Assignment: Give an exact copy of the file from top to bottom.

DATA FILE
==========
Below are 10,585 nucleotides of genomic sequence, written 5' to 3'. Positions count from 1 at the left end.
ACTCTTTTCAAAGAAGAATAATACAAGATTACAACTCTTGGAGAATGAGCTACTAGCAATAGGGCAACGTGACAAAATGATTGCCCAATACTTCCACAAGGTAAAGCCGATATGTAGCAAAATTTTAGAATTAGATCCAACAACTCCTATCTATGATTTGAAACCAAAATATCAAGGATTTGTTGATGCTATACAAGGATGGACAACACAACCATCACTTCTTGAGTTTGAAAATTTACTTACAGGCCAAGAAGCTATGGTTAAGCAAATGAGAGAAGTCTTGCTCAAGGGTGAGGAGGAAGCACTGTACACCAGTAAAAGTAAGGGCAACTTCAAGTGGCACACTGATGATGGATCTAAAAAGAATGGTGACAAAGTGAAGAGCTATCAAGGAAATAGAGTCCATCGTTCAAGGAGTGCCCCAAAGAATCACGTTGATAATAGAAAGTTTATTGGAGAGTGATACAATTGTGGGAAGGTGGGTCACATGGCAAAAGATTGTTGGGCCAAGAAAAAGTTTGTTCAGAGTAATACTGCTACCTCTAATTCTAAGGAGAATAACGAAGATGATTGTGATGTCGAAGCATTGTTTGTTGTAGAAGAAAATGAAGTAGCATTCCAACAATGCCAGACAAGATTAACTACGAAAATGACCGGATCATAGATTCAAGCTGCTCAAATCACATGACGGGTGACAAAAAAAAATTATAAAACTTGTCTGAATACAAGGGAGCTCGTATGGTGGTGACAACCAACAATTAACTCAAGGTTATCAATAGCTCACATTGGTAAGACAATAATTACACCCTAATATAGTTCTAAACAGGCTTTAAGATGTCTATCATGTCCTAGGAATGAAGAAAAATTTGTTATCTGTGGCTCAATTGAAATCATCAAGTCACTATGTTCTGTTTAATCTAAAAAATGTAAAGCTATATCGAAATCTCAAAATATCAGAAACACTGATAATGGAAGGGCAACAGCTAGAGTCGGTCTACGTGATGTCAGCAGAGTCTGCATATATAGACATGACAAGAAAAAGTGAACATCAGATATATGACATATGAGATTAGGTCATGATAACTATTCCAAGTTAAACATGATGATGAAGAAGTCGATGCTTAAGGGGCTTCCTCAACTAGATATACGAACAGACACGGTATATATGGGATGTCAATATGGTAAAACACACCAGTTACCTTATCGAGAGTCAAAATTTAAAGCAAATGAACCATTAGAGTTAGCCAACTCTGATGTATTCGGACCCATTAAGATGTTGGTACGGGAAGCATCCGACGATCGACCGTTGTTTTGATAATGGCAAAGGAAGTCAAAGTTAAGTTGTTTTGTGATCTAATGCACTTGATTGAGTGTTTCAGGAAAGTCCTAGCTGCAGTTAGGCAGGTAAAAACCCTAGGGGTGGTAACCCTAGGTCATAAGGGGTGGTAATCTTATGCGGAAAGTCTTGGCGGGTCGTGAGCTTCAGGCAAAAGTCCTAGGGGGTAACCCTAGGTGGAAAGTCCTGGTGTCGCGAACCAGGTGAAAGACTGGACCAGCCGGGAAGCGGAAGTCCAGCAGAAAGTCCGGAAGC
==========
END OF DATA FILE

Below are 10,585 nucleotides of genomic sequence, written 5' to 3'. Positions count from 1 at the left end.
ACTCTTTTCAAAGAAGAATAATACAAGATTACAACTCTTGGAGAATGAGCTACTAGCAATAGGGCAACGTGACAAAATGATTGCCCAATACTTCCACAAGGTAAAGCCGATATGTAGCAAAATTTTAGAATTAGATCCAACAACTCCTATCTATGATTTGAAACCAAAATATCAAGGATTTGTTGATGCTATACAAGGATGGACAACACAACCATCACTTCTTGAGTTTGAAAATTTACTTACAGGCCAAGAAGCTATGGTTAAGCAAATGAGAGAAGTCTTGCTCAAGGGTGAGGAGGAAGCACTGTACACCAGTAAAAGTAAGGGCAACTTCAAGTGGCACACTGATGATGGATCTAAAAAGAATGGTGACAAAGTGAAGAGCTATCAAGGAAATAGAGTCCATCGTTCAAGGAGTGCCCCAAAGAATCACGTTGATAATAGAAAGTTTATTGGAGAGTGATACAATTGTGGGAAGGTGGGTCACATGGCAAAAGATTGTTGGGCCAAGAAAAAGTTTGTTCAGAGTAATACTGCTACCTCTAATTCTAAGGAGAATAACGAAGATGATTGTGATGTCGAAGCATTGTTTGTTGTAGAAGAAAATGAAGTAGCATTCCAACAATGCCAGACAAGATTAACTACGAAAATGACCGGATCATAGATTCAAGCTGCTCAAATCACATGACGGGTGACAAAAAAAAATTATAAAACTTGTCTGAATACAAGGGAGCTCGTATGGTGGTGACAACCAACAATTAACTCAAGGTTATCAATAGCTCACATTGGTAAGACAATAATTACACCCTAATATAGTTCTAAACAGGCTTTAAGATGTCTATCATGTCCTAGGAATGAAGAAAAATTTGTTATCTGTGGCTCAATTGAAATCATCAAGTCACTATGTTCTGTTTAATCTAAAAAATGTAAAGCTATATCGAAATCTCAAAATATCAGAAACACTGATAATGGAAGGGCAACAGCTAGAGTCGGTCTACGTGATGTCAGCAGAGTCTGCATATATAGACATGACAAGAAAAAGTGAACATCAGATATATGACATATGAGATTAGGTCATGATAACTATTCCAAGTTAAACATGATGATGAAGAAGTCGATGCTTAAGGGGCTTCCTCAACTAGATATACGAACAGACACGGTATATATGGGATGTCAATATGGTAAAACACACCAGTTACCTTATCGAGAGTCAAAATTTAAAGCAAATGAACCATTAGAGTTAGCCAACTCTGATGTATTCGGACCCATTAAGATGTTGGTACGGGAAGCATCCGACGATCGACCGTTGTTTTGATAATGGCAAAGGAAGTCAAAGTTAAGTTGTTTTGTGATCTAATGCACTTGATTGAGTGTTTCAGGAAAGTCCTAGCTGCAGTTAGGCAGGTAAAAACCCTAGGGGTGGTAACCCTAGGTCATAAGGGGTGGTAATCTTATGCGGAAAGTCTTGGCGGGTCGTGAGCTTCAGGCAAAAGTCCTAGGGGGTAACCCTAGGTGGAAAGTCCTGGTGTCGCGAACCAGGTGAAAGACTGGACCAGCCGGGAAGCGGAAGTCCAGCAGAAAGTCCGGAAGC